Change Within The Juvenile Justice System:
The History & Review of the Juvenile Justice System
Jerod H. Richardson
Survey of Law and Criminal Procedure
Professor David Horiuchi
Change Within America's Juvenile Justice System
One of the hardest decisions that judges have to make is sentencing a juvenile to be tried as an adult. With the increase in violent crimes in America today, juveniles are often found in the front line of media for violent crimes. Within society as a whole, those who are under the age of 18 years old do not function as adults, which is why the law protects children from the consequences of their actions. With the harshness and severity of crimes committed by juveniles today, there seems to be an imbalance to the juvenile justice system, and punishment is often at the top for debate in what course of action should be taken. The juvenile justice system remains a difficult issue that the Supreme Court has faced since the 1980's. In this essay, the history, social, and legal implications of trying juveniles as adults will be discussed.
The history of the juvenile justice system can be traced all the way back to the eighteenth century to English common law. According to common law, any child that was under the age of seven years old was not capable of committing a crime due to the fact that a child would not know the difference between right and wrong, therefore, was not capable of being charged with a crime. Any child over the age of fourteen years old that was accused of a crime during English common law was tried and prosecuted within the adult courts, and if they were found guilty, they were to be sentenced to an adult prison. Additionally, depending on the severity of the crime, juveniles were even sentenced to death (Scheb II, 2014). Throughout the nineteenth century, juveniles started to become the center of attention, and public protestors started to dispute that juveniles should not be treated as adults (Wilkerson, 2014). Among some of the protestors were Thomas Eddy and John Griscom, who organized the Society for the Prevention of Juvenile Delinquency in 1824. Eddy and Griscom advocated the separation of juveniles and adult offenders and expressed the importance of creating institutions for juveniles. Soon, juvenile facilities around the United States were established, which most states took on the responsibility of operating separate work farms and reform schools for convicted juveniles. Reform schools would later become known as Youth Corrections Institutions. One of the juvenile facilitates that was established is the New-York House of Refuge, which was founded in 1825 and is the first reformatory school for juveniles in the nation. The New-York House of refuge was considered to be the first movement of the Juvenile Justice System. As a result of the juvenile justice movement, Cook County, Chicago, Illinois was the first state that passed and legislated the Juvenile Court Act of 1899. This established the first separation of juvenile and adult courts ("Juvenile Justice," 2014). Illinois legislation of the Juvenile Court Act spread quickly throughout the United States, and by 1910, over 32 states legislated this act. By 1945, the juvenile court legislation was enacted by congress to be expanded to all state legislatures. The Criminal Justice Act of 1899 was established based on two valuable principles. The first principle was that juveniles lacked maturity to take full responsibility of their actions as adults can. The second principle was that because of juveniles' character not being fully developed, they could be rehabilitated (Shepherd, 1999). Over 115 years later, these two principles of juvenile courts continue to remain the guidelines of the juveniles justice system within the United States.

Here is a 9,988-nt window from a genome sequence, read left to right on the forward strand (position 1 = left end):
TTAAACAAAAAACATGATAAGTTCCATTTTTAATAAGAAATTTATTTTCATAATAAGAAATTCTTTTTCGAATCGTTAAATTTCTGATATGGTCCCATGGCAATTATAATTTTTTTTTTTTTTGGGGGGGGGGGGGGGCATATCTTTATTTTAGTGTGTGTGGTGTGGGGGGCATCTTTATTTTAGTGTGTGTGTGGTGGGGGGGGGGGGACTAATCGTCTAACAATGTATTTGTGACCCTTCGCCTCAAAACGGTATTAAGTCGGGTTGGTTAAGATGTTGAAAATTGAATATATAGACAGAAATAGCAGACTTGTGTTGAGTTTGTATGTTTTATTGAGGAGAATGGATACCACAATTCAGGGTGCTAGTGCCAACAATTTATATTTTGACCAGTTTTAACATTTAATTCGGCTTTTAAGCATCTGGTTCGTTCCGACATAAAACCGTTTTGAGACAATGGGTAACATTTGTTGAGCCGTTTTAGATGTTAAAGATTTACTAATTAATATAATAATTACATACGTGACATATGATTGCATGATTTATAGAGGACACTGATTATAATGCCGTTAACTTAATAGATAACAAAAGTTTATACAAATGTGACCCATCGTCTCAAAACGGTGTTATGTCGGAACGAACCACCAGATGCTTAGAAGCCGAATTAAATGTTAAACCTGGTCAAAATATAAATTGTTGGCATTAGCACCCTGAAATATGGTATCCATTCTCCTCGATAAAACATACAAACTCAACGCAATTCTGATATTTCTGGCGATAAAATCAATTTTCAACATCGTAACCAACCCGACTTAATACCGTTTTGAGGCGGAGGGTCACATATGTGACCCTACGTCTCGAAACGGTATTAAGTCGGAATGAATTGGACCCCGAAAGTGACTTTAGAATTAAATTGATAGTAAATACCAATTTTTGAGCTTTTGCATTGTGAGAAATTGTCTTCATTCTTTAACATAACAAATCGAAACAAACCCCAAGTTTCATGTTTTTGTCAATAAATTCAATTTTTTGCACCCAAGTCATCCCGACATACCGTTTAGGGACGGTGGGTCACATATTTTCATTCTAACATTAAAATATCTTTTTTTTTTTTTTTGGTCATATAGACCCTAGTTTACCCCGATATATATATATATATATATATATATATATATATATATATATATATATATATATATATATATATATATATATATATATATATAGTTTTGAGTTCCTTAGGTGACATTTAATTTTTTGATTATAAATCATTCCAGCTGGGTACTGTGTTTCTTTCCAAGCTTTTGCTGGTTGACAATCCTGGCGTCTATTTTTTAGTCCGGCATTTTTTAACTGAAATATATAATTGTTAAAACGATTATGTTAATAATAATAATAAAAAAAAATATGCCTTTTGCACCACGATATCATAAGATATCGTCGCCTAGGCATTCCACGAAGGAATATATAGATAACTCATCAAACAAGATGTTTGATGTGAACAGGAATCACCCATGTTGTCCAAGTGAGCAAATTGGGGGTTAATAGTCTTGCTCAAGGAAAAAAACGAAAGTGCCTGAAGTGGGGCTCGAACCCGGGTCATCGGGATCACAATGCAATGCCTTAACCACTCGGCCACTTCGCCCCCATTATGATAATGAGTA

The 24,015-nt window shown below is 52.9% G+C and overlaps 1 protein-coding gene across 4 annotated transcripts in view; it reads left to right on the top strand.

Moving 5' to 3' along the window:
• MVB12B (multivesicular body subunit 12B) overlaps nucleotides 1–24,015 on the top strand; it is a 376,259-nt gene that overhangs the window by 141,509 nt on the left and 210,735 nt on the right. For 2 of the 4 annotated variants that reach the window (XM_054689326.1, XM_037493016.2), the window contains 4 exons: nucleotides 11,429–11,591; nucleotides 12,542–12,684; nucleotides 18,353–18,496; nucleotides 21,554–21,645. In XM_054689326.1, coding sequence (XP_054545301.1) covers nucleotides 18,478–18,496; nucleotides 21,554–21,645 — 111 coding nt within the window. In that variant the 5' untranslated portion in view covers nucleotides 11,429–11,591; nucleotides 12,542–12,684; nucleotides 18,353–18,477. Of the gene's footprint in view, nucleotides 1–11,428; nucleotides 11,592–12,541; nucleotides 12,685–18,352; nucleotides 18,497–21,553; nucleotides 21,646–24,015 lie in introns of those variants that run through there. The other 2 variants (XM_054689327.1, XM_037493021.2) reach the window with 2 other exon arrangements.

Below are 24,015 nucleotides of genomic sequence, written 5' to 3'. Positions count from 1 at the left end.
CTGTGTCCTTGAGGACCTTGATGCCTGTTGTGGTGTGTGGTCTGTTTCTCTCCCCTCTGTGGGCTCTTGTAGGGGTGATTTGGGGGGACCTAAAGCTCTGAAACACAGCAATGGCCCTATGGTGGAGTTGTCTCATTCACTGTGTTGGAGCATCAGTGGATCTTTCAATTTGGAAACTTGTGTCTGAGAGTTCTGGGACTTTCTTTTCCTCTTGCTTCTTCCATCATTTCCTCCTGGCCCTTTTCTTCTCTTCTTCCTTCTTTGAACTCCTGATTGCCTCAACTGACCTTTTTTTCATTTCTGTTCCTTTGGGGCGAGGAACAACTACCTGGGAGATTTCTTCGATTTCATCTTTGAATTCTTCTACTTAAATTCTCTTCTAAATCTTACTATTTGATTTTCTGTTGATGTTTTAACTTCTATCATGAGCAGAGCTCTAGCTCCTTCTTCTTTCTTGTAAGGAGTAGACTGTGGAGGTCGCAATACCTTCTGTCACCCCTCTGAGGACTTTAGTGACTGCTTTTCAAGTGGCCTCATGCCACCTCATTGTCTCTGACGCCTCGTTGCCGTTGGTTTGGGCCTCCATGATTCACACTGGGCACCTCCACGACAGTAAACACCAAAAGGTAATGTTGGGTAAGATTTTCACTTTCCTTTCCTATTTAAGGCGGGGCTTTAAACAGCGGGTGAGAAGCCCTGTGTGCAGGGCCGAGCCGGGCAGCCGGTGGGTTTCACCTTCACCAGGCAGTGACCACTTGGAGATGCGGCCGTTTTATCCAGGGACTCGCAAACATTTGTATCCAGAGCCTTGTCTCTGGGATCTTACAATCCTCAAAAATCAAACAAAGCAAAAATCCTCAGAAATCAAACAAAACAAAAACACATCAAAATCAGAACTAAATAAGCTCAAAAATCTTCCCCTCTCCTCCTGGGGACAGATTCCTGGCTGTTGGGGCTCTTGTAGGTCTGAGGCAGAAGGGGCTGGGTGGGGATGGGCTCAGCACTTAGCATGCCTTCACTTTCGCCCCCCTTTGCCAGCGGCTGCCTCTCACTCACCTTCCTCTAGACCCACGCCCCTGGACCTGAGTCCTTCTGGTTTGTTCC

During the late 1980's through the mid 1990's, the social and political views of...
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